Michael E. Porter & Forest L. Reinhardt

We don’t know precisely how climate change will alter the planet, but two things are certain: Its complex environmental impact will directly affect business, society, and ecosystems; and governments will seek to mitigate its effects with far-reaching regulations.

Eric Hannon, Tomas Nauclér, Anders Suneson, and Fehmi Yüksel

The automotive sector is critical to achieving net-zero global emissions by 2050, the foundation of the road map toward limiting global warming to 1.5 degrees Celsius above pre-industrial levels. Many original-equipment manufacturers (OEMs) are accordingly setting aggressive de-carbonization targets to meet this challenge.

Dr. Michela Coppola, Thomas Krick & Dr. Julian Blohmke

2019 may be remembered as the year when climate change activism went mainstream. At the end of September, in a series of rallies timed to coincide with the United Nations climate summit, an estimated six million people in more than 180 countries took to the streets to demand far more action to cut greenhouse emissions.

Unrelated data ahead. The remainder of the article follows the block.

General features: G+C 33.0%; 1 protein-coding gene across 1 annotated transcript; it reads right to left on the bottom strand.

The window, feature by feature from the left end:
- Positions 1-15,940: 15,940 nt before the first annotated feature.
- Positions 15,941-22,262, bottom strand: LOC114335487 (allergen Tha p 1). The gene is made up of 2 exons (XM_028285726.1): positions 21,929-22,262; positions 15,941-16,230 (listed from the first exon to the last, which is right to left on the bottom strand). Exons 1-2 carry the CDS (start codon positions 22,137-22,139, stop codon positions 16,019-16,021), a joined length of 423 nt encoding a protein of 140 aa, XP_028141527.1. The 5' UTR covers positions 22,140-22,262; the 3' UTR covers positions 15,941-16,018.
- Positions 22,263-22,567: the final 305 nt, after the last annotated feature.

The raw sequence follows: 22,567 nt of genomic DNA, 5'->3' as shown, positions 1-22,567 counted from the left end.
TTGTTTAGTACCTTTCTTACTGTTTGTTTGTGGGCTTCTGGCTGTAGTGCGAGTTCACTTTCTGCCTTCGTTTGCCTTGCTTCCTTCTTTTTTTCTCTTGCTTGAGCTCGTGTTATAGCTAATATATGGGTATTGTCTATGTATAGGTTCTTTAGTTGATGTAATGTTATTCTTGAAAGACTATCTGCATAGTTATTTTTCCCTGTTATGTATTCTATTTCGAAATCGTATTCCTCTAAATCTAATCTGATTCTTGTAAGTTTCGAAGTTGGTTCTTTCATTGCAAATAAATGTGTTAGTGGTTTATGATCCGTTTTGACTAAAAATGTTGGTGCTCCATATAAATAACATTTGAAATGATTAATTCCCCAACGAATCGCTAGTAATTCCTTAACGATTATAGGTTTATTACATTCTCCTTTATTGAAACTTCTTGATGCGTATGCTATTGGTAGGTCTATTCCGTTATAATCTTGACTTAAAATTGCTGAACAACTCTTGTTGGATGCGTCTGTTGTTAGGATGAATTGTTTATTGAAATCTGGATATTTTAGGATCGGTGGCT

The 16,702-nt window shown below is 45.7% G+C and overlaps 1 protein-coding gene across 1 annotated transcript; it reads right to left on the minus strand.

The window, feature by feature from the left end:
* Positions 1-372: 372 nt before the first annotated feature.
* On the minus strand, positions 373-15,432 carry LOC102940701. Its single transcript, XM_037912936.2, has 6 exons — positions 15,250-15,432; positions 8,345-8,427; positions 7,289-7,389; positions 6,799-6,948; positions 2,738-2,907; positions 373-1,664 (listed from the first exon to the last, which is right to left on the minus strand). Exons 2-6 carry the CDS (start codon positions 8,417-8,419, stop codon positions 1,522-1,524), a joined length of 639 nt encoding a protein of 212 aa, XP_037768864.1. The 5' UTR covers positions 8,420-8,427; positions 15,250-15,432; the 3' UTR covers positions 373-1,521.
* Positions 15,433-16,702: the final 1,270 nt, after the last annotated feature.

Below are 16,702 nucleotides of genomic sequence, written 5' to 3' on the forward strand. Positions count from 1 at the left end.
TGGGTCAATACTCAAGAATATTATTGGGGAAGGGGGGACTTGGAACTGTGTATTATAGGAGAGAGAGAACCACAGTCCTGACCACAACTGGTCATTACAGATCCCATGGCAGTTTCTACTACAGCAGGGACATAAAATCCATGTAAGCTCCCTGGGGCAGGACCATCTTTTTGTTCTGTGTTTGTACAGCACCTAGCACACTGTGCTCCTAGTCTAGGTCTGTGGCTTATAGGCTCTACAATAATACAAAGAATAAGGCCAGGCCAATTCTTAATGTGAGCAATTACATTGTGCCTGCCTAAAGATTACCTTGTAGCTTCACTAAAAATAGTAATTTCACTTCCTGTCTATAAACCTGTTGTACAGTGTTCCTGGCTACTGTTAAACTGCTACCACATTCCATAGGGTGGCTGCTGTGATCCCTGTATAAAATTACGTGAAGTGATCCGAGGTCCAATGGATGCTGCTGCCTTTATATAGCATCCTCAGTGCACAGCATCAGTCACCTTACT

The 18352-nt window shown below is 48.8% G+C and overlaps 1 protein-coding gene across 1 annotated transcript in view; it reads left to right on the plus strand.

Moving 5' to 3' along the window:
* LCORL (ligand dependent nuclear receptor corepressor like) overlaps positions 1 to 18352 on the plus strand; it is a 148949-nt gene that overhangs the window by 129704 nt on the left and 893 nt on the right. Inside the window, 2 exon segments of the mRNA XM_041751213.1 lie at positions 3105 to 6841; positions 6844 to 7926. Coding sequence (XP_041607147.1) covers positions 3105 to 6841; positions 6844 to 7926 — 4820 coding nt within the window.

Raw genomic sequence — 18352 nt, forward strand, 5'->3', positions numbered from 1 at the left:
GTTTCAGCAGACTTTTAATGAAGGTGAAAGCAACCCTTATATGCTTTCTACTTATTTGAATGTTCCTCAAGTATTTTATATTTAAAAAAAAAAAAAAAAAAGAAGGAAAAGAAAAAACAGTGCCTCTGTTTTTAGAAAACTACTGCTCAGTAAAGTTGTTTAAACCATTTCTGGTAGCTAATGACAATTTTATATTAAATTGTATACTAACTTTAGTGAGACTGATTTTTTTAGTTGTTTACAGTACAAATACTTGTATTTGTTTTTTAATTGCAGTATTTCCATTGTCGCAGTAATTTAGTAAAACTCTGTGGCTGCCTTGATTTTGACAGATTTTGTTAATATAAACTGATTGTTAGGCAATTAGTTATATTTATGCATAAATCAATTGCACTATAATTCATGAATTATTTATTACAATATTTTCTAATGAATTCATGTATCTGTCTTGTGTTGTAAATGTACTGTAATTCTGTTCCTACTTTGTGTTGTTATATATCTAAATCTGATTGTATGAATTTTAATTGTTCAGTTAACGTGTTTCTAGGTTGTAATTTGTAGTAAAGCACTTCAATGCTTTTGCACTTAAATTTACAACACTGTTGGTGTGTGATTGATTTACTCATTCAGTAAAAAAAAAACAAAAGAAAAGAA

More and more, firms are investing heavily to improve their corporate social responsibility (CSR) practices. But the debate on the green approach continues to swirl: Does it just burnish a company’s reputation, or does it actually result in a more robust bottom line? According to a new study, companies can indeed make more green by going green, but only if they take a patient, holistic approach that includes both environmental and social endeavors.